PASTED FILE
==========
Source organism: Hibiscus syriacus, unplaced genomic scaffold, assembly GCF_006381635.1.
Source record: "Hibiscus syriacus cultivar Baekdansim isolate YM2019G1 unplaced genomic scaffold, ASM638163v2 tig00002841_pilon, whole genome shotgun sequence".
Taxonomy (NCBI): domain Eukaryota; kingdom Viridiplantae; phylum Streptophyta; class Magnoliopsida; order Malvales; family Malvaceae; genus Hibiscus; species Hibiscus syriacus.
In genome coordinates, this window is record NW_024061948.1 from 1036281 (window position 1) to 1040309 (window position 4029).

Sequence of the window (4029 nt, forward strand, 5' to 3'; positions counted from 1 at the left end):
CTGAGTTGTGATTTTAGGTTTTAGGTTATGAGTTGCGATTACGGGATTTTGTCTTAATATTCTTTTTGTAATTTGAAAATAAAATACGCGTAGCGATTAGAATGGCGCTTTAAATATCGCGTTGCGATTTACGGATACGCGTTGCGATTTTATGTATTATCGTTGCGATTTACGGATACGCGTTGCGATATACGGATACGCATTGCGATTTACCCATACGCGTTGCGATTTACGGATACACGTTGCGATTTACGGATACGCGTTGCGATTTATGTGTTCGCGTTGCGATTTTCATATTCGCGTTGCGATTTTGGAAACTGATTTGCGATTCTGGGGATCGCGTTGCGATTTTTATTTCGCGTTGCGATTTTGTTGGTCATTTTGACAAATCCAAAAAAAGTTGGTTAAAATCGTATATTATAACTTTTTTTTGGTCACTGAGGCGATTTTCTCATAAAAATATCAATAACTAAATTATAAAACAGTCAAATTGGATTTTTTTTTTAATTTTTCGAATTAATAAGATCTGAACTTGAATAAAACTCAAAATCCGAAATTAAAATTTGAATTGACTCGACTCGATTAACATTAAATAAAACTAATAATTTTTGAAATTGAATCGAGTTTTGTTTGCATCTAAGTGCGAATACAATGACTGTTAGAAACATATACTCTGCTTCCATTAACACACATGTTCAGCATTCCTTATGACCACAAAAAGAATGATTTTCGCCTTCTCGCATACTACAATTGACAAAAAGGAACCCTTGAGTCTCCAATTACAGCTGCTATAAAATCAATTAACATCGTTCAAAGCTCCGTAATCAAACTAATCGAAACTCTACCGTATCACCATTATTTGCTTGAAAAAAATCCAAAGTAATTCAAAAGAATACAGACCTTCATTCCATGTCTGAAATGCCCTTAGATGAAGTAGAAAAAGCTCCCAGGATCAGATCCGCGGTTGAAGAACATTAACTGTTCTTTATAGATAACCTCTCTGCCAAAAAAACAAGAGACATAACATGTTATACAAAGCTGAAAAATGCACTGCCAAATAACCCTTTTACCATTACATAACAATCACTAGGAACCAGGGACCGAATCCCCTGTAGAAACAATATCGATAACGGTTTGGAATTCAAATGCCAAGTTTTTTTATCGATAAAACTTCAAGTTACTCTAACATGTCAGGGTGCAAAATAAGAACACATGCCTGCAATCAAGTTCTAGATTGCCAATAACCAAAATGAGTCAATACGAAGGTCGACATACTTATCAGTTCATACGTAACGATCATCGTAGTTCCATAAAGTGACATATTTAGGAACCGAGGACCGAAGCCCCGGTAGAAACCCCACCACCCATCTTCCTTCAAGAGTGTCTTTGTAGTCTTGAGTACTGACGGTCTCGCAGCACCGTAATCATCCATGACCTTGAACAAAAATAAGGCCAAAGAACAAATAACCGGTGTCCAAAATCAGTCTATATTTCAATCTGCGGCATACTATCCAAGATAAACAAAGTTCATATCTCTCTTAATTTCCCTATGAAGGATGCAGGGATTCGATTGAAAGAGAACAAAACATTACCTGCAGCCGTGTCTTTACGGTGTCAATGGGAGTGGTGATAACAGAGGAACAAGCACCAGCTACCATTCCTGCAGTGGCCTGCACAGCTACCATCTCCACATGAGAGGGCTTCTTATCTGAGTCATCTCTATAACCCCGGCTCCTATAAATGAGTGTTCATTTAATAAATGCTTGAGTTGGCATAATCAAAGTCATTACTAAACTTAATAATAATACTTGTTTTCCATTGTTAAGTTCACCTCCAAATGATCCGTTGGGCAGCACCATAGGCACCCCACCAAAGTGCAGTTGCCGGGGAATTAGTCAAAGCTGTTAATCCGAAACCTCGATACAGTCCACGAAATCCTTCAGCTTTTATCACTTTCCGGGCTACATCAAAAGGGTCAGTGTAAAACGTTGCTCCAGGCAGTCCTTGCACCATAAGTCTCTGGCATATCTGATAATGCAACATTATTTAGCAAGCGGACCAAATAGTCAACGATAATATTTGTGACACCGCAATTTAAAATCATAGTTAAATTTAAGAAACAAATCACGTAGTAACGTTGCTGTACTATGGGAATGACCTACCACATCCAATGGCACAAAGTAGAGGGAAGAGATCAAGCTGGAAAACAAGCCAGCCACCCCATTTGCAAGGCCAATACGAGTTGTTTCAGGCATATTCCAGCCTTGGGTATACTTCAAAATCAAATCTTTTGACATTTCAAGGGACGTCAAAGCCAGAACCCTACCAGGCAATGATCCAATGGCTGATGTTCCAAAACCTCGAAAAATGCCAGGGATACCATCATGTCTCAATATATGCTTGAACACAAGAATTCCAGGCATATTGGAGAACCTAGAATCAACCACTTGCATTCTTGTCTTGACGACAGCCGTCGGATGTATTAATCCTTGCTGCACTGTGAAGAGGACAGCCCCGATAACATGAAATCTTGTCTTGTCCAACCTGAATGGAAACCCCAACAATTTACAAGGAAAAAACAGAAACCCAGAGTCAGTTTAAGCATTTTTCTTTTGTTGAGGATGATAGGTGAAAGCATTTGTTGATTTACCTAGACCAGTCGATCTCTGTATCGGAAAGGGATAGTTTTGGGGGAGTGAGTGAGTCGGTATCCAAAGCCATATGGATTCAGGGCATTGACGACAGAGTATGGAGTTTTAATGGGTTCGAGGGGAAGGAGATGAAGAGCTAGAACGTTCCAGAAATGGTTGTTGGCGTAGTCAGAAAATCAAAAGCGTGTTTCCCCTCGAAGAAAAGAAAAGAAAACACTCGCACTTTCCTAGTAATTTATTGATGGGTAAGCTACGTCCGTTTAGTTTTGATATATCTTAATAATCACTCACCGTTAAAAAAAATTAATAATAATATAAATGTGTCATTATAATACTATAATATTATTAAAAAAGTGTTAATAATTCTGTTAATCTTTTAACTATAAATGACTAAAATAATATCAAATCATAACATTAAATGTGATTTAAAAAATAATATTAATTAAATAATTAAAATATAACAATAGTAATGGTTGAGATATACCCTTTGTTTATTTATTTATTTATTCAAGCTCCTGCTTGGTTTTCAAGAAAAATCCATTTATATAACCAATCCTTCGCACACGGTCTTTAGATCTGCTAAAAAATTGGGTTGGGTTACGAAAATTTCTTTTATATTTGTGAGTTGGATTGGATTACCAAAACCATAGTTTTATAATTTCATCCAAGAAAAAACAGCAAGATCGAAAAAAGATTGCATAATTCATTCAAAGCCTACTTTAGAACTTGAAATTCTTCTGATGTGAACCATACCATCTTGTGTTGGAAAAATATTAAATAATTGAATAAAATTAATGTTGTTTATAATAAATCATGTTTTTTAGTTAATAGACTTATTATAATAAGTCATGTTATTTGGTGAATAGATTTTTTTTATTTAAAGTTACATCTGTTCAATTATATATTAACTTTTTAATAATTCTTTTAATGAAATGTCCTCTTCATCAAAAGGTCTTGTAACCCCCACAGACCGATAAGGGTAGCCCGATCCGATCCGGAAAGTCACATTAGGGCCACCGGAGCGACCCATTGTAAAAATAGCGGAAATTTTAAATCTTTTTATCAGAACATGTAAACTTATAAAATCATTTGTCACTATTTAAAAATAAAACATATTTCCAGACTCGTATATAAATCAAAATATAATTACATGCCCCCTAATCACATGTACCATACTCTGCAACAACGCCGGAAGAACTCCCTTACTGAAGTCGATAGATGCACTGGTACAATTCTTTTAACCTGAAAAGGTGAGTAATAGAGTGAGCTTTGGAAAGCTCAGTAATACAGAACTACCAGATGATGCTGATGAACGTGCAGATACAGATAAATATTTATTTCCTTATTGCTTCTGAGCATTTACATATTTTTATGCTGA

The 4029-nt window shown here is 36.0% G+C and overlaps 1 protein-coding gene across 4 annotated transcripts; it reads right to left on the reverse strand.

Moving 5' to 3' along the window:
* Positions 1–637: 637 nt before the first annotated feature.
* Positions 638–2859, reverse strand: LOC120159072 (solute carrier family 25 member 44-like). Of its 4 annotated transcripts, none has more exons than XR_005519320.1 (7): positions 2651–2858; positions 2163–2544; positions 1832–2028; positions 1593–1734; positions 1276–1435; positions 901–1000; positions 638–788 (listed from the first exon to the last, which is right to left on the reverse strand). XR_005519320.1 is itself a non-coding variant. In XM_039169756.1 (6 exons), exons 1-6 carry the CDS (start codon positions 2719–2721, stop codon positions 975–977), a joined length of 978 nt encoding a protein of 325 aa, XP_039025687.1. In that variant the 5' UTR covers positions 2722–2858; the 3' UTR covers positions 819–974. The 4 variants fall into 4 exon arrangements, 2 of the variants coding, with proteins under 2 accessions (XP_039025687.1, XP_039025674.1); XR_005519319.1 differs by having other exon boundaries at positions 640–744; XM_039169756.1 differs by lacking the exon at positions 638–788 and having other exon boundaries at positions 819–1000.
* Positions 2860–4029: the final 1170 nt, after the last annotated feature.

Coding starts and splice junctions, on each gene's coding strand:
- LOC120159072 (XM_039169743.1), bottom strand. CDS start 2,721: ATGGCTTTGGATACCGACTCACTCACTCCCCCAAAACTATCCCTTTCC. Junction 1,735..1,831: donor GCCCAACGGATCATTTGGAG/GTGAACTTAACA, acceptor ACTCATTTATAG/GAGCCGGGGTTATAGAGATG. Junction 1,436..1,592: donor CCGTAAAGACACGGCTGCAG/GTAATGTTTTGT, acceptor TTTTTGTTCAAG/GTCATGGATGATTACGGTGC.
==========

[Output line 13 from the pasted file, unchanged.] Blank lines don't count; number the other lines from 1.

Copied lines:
- LOC120159072 (XM_039169743.1), bottom strand. CDS start 2,721: ATGGCTTTGGATACCGACTCACTCACTCCCCCAAAACTATCCCTTTCC. Junction 1,735..1,831: donor GCCCAACGGATCATTTGGAG/GTGAACTTAACA, acceptor ACTCATTTATAG/GAGCCGGGGTTATAGAGATG. Junction 1,436..1,592: donor CCGTAAAGACACGGCTGCAG/GTAATGTTTTGT, acceptor TTTTTGTTCAAG/GTCATGGATGATTACGGTGC.